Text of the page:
by Fiona Ferbrache
Mount Everest is the world’s tallest peak, but there is some disagreement about how tall it actually is. The first published height, measured by the Great Trigonometric Survey in 1856, recorded the peak at 8,840 metres. In 1999, an American team used GPS instruments to record Everest’s rock height at 8,850m, and an additional ice cap that took the reading to 8,851m. Another measurement in 2005, this time by a Chinese team, calculated the ice elevation at 8,847.98m. As we are confronted with these different measurements, it is worthwhile noting that Everest is understood to grow by 4mm every year due to tectonic plate movements. At the end of last month, it was reported that Nepalese surveyors had begun a two-year programme to officially measure the peak using GPS technology (Rahman, 2011).
We await the Nepalese declaration of Mount Everest’s height, but for certain it fits within the parametres of “mountain spaces above 8000 metres”, which makes it one of the main examples in Wilson’s forthcoming article in Area. Wilson looks to high places (Everest and K2) to explore how mountaineers construct these spaces as psychological and geographical physical and mental thresholds. His paper explores narratives of technology, summit-fever, the “death zone”, risk-taking, and the role of mountain guides. Wilson also stresses some of the nature-society dualisms that are linked to high mountain spaces.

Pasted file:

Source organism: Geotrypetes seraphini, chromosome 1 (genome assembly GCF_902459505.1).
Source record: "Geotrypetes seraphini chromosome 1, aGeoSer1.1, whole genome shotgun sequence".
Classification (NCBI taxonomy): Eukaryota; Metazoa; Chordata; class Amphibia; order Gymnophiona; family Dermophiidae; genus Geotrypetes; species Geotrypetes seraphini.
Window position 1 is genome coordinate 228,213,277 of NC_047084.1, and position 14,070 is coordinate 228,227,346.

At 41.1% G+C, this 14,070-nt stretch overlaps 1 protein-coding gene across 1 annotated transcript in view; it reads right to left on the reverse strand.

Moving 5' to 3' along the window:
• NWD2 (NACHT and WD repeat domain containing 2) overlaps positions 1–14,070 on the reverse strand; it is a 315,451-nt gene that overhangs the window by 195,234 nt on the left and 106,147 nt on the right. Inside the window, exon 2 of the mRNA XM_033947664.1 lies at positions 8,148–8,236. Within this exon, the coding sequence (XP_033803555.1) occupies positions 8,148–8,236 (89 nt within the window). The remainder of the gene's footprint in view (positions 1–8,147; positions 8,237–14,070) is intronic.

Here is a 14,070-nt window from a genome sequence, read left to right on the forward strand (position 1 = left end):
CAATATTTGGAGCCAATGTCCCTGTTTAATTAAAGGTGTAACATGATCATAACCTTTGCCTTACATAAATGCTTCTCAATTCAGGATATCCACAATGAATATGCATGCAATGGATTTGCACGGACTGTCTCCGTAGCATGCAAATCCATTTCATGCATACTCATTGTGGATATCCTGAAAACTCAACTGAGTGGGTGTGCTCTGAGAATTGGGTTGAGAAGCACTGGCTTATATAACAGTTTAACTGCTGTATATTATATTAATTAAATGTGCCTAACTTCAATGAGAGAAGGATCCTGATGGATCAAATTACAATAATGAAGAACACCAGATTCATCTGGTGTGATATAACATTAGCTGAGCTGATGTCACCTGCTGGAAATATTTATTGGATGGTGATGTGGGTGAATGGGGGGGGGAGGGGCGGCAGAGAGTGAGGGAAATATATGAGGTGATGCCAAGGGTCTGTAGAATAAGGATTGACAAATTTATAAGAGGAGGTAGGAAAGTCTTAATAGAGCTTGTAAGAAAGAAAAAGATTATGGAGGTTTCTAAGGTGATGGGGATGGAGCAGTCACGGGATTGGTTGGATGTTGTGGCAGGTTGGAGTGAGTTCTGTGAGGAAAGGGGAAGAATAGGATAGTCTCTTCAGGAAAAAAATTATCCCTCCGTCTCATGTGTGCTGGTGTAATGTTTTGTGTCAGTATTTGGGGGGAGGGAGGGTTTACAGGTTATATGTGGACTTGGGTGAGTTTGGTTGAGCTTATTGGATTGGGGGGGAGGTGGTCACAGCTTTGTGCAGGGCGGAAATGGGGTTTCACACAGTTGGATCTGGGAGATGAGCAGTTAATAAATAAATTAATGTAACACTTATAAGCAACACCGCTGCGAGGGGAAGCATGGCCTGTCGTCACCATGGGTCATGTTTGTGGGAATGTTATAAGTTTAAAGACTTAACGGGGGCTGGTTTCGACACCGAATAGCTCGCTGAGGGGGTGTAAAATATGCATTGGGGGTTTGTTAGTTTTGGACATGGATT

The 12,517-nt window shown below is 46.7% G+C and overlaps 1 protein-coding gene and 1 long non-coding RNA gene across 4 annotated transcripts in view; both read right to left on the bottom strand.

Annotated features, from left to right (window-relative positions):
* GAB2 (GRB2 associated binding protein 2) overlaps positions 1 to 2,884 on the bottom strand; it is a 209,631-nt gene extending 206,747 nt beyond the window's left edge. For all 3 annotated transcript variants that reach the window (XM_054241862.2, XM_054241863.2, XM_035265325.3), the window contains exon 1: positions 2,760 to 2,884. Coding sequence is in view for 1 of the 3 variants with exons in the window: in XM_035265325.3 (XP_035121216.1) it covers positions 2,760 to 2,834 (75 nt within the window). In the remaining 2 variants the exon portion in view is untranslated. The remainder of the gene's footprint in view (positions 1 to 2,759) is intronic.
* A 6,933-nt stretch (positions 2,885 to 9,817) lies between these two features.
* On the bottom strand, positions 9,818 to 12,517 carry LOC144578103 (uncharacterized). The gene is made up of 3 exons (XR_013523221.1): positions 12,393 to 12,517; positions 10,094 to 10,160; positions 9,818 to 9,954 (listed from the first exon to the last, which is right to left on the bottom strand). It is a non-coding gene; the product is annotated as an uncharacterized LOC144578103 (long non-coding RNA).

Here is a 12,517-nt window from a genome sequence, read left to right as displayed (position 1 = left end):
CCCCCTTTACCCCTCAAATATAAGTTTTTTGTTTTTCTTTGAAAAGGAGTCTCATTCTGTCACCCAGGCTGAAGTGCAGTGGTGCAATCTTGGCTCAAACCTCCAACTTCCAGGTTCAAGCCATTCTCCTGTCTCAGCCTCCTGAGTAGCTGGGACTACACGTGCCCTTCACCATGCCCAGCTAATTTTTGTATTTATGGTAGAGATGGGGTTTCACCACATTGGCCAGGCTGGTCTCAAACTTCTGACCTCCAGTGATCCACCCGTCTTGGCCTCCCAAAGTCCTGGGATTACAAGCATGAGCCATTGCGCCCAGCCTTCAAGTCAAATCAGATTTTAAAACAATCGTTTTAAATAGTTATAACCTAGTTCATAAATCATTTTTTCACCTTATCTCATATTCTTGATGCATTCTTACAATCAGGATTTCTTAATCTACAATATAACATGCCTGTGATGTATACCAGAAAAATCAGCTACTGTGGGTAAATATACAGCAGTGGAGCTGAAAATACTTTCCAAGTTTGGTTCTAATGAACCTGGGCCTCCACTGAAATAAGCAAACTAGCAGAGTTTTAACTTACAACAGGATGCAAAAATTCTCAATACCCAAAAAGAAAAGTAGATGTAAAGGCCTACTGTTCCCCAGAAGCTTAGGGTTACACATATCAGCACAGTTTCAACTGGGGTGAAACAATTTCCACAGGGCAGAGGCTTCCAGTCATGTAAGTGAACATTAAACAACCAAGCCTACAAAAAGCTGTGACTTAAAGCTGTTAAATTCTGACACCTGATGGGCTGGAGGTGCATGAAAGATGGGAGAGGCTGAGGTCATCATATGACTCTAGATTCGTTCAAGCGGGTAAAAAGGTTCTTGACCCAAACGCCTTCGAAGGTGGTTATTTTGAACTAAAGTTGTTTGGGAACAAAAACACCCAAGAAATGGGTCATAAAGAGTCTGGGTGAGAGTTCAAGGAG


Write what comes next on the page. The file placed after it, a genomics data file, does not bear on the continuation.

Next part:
While we geographers might not all have the capacity to climb Mount Everest, we do hold one claim to the mountain: In 1886, Everest was christened with its official English name by the Royal Geographical Society.
Rahman, M. (2011) How high is Mount Everest? Nepal survey aims to answer huge question. Guardian.co.uk. 20 July, 2011.
Wilson, G.A. (in press) Climbers’ narratives of mountain spaces above 8000 metres: a social constructivist perspective. Area. Forthcoming